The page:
Mitochondria have their own DNA, but the 13 genes in human mitochondria – along with DNA sequences for tRNAs, rRNAs and some small peptides – are massively overshadowed by the 20,000 genes in the human nucleus. However, these diminutive mitochondria may have a strong influence on cellular metabolism and susceptibility to metabolic diseases like heart failure or obesity.

About 1.5 billion years ago, tiny visitors came to live inside the cells that later evolved into all plant and animal life – including humans. Those who were mitochondria, small organelles whose prominent role is producing 90 percent of the chemical energy cells need to survive. Evolutionarily speaking, humans, animals and plants are thus a combination of two organisms.

Mitochondria have their own DNA, but the 13 genes in human mitochondria – along with DNA sequences for tRNAs, rRNAs and some small peptides – are massively overshadowed by the 20,000 genes in the human nucleus. Nevertheless, these diminutive mitochondria may have a strong influence on cellular metabolism and susceptibility to metabolic diseases like heart failure or obesity, according to Scott Ballinger. 

"For 50 years," Ballinger said, speaking about studies of the chromosomal genes in the cell nucleus. "But this explains only 10 percent of the reasons for susceptibility to disease." The possible impact of mitochondrial DNA on disease susceptibility depends on two facts. First, all of a person's mitochondrial DNA comes from the mother, via her egg. This is distinct from the chromosomal genes in the nucleus, where, on average, half comes from the mother and half from the father.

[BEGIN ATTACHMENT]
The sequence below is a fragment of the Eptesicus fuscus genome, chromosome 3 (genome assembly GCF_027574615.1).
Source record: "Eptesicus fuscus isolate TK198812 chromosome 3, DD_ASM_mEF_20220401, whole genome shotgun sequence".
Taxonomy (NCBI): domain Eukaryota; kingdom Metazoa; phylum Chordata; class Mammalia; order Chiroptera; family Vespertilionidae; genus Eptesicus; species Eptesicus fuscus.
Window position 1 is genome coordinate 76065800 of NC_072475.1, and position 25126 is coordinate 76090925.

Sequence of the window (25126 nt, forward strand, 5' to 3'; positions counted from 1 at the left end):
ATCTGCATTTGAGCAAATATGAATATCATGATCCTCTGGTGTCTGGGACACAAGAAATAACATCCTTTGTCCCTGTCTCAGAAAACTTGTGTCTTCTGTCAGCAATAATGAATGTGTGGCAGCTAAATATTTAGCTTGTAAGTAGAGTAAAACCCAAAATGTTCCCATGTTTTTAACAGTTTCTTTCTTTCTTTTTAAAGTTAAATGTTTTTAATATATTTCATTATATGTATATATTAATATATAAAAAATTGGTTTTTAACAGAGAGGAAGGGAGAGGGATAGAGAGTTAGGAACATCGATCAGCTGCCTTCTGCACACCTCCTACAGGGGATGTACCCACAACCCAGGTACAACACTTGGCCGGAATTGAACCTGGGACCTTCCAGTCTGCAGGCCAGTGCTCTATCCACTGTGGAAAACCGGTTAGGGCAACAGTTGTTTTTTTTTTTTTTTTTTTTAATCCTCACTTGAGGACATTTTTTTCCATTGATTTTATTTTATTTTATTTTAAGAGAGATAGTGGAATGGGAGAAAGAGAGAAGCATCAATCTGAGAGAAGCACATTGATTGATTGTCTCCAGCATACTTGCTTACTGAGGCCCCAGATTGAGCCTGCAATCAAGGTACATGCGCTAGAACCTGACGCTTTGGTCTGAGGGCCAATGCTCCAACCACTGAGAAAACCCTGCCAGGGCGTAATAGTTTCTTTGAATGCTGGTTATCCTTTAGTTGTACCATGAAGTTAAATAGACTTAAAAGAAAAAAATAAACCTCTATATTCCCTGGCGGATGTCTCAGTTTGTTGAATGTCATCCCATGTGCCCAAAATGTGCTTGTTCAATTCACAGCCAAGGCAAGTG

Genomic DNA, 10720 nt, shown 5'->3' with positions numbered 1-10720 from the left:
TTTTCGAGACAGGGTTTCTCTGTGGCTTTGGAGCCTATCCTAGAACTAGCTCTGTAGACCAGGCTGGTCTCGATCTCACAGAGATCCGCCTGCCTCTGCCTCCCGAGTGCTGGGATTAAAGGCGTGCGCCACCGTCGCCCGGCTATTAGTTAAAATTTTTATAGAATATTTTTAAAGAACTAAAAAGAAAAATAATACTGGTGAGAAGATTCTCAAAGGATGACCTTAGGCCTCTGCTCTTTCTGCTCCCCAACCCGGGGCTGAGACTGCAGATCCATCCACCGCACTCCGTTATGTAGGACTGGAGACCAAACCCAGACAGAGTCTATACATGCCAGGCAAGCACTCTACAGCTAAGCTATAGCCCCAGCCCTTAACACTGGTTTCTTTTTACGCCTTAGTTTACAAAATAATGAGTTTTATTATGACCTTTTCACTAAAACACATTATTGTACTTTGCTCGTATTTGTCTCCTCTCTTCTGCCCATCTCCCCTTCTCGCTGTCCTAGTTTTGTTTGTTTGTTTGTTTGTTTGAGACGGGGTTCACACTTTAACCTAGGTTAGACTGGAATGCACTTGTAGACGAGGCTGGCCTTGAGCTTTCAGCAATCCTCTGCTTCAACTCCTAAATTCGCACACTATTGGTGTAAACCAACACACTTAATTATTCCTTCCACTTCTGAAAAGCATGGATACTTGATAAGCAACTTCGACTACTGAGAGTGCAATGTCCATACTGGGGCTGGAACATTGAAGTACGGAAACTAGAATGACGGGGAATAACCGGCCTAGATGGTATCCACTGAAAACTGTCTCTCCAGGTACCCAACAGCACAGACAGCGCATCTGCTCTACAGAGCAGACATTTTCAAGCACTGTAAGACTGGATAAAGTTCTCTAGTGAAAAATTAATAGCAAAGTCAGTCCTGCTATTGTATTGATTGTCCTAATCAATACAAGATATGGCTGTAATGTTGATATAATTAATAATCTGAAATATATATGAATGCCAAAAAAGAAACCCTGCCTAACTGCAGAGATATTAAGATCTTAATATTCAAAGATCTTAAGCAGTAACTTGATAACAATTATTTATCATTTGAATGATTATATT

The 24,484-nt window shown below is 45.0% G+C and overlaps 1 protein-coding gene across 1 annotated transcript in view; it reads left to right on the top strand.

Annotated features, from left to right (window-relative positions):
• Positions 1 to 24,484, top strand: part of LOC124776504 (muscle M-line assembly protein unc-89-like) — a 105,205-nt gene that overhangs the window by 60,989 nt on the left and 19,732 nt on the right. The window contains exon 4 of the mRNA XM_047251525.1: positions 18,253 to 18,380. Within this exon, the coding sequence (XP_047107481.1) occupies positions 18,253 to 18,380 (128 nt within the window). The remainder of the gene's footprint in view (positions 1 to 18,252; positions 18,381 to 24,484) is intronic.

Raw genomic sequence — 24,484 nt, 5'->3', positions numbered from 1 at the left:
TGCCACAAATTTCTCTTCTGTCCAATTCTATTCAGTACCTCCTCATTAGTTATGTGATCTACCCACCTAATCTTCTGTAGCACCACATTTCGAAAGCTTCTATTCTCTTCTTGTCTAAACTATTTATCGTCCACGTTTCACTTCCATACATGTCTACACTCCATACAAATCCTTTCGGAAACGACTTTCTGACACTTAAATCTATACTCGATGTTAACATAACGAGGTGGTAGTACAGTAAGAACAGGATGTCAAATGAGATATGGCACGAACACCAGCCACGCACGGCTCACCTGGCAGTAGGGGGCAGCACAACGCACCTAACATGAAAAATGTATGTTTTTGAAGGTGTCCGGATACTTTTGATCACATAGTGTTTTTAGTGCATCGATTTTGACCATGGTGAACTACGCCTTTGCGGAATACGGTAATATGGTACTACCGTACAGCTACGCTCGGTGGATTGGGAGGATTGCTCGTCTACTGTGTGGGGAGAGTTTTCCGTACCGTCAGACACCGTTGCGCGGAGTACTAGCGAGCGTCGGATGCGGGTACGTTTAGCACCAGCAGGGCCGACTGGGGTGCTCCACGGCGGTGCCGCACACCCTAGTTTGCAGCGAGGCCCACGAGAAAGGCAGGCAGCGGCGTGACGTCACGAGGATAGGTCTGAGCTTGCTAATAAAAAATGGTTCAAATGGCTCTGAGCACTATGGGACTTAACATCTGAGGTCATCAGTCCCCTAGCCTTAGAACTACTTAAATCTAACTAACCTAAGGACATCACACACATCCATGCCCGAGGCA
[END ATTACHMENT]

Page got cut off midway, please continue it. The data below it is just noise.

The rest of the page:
Mitochondrial DNA 

Second, human mitochondrial DNA has evolved into distinct haplotypes, and each of these types has mitochondrial DNA variations that are inherited together. There are approximately 25 to 35 basic mitochondrial DNA haplogroups, and one of them – found in African populations – has many subtypes due to the deep genetic diversity of that continent.

To investigate the impact of mitochondrial DNA, Ballinger and colleagues looked for changes in metabolism and nuclear gene expression when they exchanged mitochondrial backgrounds of strains of mice – those having different mitochondrial DNA sequences, and also having remarkable differences in susceptibility to diseases associated with metabolism.

After switching the mitochondrial DNA, Ballinger and colleagues measured changes in body composition, metabolism and nuclear gene expression in fat tissue when mice switched from a low-fat diet to a high-fat diet.

In the first report of its kind, they found that switching the mitochondrial genetic background had a significant impact on adiposity, whole body metabolism and nuclear gene expression in mice.

"These results are clearly consistent with the notion that different nuclear-mitochondrial genetic combinations influence metabolism, adiposity and gene expression in different ways," Ballinger said.

 "The overall implication of this work is that it can provide a new framework for understanding complex genetic disease susceptibility – that both individual and nuclear mitochondrial, in combination, can affect disease development. of nuclear and mitochondrial encoded genes interact to alter metabolism, and how this influences individual disease susceptibility. "